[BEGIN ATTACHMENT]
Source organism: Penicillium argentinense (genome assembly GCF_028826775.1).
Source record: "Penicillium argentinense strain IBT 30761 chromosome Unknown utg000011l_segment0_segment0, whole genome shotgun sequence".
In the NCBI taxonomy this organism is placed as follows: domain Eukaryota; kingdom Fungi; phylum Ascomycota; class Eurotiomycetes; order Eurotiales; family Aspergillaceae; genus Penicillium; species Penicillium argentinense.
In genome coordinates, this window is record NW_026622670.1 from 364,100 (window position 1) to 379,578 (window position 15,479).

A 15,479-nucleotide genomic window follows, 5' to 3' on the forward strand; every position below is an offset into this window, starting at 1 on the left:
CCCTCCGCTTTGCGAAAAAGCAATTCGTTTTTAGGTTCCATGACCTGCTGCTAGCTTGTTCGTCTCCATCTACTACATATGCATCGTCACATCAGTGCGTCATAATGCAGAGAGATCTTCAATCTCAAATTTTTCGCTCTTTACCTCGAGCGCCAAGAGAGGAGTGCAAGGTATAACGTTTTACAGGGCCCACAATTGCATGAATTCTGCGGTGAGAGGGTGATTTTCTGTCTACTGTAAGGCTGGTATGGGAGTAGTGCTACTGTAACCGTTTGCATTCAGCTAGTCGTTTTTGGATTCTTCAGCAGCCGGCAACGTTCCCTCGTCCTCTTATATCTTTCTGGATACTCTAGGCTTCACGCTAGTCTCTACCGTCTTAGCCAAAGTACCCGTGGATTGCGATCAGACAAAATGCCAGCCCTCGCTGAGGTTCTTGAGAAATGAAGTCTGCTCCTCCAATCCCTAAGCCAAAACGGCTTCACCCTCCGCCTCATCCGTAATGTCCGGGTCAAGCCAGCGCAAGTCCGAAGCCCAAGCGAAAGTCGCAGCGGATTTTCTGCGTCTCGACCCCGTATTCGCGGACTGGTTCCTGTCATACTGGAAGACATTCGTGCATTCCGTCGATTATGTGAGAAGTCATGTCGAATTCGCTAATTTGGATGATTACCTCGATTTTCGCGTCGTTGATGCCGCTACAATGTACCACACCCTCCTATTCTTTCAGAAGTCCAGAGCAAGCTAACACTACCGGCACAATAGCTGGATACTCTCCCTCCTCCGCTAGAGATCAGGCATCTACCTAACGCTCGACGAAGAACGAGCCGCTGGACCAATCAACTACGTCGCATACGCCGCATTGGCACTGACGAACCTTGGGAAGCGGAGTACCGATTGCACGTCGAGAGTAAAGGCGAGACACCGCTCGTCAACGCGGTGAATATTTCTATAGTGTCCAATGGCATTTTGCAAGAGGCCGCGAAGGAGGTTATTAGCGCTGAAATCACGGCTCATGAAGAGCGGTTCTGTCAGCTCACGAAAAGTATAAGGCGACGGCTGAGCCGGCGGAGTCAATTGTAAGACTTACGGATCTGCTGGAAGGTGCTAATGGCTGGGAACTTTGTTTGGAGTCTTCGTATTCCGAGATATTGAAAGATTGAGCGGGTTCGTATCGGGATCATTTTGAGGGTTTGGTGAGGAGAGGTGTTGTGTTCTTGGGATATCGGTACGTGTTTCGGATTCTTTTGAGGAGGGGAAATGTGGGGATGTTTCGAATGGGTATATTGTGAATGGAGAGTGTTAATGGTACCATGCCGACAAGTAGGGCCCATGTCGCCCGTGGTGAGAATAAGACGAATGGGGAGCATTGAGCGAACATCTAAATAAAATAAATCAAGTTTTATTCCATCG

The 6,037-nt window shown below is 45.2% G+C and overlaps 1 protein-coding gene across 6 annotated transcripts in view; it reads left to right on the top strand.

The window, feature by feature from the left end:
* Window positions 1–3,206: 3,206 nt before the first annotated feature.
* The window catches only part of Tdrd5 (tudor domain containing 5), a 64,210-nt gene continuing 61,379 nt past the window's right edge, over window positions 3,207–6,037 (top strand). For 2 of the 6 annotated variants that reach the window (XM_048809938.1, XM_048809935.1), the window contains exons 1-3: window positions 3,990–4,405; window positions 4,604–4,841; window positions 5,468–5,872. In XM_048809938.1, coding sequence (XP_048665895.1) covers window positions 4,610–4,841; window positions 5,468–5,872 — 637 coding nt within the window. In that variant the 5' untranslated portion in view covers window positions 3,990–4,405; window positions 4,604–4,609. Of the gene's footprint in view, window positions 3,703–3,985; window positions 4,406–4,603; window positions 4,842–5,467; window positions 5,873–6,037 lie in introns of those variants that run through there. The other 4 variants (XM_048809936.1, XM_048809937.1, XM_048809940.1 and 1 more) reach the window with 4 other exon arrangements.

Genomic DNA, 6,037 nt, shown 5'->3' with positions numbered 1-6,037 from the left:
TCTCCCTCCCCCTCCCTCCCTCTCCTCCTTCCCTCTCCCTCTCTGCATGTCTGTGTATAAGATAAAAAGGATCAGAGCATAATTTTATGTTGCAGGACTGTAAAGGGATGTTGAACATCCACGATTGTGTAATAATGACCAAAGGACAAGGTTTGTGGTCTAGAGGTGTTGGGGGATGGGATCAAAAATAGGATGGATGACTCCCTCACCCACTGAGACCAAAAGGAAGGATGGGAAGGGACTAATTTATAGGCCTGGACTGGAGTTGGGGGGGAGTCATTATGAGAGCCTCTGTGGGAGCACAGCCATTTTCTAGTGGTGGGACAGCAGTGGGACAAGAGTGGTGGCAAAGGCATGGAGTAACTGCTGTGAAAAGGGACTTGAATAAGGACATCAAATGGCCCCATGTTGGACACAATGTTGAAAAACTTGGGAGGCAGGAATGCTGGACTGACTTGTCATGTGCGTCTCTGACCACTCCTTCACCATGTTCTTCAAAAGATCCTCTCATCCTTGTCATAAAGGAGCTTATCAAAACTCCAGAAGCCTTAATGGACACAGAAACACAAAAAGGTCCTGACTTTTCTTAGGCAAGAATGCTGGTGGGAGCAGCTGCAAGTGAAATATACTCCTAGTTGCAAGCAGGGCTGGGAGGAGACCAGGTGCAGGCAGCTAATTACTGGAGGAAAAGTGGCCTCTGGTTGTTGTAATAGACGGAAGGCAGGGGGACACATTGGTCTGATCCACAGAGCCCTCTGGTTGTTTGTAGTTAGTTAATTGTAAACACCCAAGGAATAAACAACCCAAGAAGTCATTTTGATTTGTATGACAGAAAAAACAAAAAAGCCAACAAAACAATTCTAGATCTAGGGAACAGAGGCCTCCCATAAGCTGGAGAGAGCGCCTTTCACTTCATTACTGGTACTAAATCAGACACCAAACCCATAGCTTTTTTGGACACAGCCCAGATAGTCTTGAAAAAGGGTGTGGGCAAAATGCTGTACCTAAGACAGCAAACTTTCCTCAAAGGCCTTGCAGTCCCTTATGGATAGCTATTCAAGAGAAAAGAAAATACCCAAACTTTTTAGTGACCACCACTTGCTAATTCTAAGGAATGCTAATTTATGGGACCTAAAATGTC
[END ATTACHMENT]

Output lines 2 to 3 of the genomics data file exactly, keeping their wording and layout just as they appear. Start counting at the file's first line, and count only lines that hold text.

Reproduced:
Source record: "Penicillium argentinense strain IBT 30761 chromosome Unknown utg000011l_segment0_segment0, whole genome shotgun sequence".
In the NCBI taxonomy this organism is placed as follows: domain Eukaryota; kingdom Fungi; phylum Ascomycota; class Eurotiomycetes; order Eurotiales; family Aspergillaceae; genus Penicillium; species Penicillium argentinense.